Are You Prepared? SAT Testing Has Too Much Weight in Schools

Bethany Dunham

Bethany DApril is the month that every junior dreads; it’s the month of standardized testing. You can enjoy your spring break and then right when you get back testing begins. Teachers spend weeks upon weeks trying to prepare students for these tests, time that could be spent preparing students for college and useful life skills. Instead, a student’s college acceptance is highly reliable on their SAT score.
“I feel like standardized tests are over hyped. The anxiety of having to do well to get into a good college is overbearing, when really the score doesn’t mean that much. I feel like colleges tend to look more at an approved GPA than one test score to decide if you’re admitted or not. Of course they’re going to look at the score and if it’s absolutely terrible they’re going to question it. But testing anxiety has to be taken into account as well,” said junior Karli Little.
The SAT contains a reading, math, and writing section. It is a long and anxiety-ridden day for most juniors. Throughout the year, they are pressured to study and prepare, and the amount of importance placed on this test is huge. When you look into a college you get their admittance stats, the two main components being your GPA and SAT/ACT score. But which of these is more important?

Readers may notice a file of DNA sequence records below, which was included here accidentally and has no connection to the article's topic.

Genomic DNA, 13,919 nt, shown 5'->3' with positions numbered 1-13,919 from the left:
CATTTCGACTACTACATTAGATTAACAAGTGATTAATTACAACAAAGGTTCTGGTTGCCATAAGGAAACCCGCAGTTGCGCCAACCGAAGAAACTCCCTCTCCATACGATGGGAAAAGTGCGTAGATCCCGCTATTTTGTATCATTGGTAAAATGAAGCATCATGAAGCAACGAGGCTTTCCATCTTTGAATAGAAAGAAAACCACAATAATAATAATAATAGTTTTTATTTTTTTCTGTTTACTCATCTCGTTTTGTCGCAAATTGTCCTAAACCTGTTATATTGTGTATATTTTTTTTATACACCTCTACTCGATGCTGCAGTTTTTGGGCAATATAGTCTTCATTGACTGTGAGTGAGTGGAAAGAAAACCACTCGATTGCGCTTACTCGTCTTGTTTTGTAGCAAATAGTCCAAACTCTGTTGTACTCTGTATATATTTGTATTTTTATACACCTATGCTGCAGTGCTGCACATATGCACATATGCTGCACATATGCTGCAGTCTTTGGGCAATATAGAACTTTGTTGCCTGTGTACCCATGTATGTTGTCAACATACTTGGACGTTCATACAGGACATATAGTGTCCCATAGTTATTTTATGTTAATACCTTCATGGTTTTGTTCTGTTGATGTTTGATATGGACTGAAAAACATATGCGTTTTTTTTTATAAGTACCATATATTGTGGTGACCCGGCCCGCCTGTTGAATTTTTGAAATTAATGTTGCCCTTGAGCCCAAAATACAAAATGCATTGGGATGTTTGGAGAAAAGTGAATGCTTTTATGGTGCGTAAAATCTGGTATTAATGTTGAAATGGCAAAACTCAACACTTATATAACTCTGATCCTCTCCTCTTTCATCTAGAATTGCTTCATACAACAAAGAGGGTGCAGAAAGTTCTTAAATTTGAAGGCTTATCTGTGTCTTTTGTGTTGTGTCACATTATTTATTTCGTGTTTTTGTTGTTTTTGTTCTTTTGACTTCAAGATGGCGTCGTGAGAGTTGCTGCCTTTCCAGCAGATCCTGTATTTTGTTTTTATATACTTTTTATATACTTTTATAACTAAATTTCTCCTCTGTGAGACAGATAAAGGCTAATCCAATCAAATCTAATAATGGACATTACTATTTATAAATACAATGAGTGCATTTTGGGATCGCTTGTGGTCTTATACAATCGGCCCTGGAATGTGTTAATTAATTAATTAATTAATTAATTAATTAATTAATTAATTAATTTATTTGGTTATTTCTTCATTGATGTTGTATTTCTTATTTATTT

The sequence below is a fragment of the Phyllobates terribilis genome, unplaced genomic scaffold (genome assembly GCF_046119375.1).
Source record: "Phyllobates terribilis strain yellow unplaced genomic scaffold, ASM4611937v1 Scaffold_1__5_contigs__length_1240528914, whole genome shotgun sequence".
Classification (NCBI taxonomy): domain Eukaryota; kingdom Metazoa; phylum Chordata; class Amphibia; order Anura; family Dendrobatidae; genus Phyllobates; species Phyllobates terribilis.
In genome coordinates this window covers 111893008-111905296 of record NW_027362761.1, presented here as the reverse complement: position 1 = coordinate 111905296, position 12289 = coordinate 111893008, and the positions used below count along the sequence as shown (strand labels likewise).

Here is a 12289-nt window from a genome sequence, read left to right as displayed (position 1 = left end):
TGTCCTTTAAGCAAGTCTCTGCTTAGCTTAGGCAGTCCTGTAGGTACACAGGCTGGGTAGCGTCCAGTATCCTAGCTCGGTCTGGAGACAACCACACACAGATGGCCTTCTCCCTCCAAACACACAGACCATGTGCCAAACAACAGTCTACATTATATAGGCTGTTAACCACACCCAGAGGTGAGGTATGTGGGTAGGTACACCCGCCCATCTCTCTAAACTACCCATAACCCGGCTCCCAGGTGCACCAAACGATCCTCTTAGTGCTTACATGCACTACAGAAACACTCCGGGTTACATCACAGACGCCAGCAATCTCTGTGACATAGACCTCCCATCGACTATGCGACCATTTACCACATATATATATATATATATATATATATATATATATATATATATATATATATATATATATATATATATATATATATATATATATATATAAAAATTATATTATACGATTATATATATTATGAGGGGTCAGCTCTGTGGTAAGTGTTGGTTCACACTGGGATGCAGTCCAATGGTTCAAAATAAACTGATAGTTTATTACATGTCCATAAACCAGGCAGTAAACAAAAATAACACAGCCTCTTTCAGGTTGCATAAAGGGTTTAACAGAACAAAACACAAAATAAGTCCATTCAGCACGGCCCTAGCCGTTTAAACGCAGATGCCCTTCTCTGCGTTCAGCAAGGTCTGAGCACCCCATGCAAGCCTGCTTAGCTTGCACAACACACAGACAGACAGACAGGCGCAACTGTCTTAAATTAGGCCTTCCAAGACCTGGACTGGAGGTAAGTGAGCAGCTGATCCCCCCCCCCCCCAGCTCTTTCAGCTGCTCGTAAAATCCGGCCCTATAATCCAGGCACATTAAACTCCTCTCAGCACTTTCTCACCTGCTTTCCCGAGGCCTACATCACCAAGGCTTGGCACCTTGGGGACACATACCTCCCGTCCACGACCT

“They have too much weight in school but for most colleges they don’t care as much. I wouldn’t encourage them to put more weight on it but the amount [the SAT] has is good,” said senior Madison Doonan.
The SAT can not measure how a student will succeed in college, it’s only a measure of how much you studied and memorized different facts instead of learning actual skill. Some students haven’t even taken all of the classes they need such as Algebra II in order to understand a good portion of the test.
“I do think that SAT scores have too much weight. Everyone is good at different things and just because you’re not good at what the SAT tests for doesn’t mean you’re not smart and won’t succeed in college,” said senior Emma Fergusson.
So why are we spending so much time and energy on a single test, why are we letting this single test take up so much time and determine our future?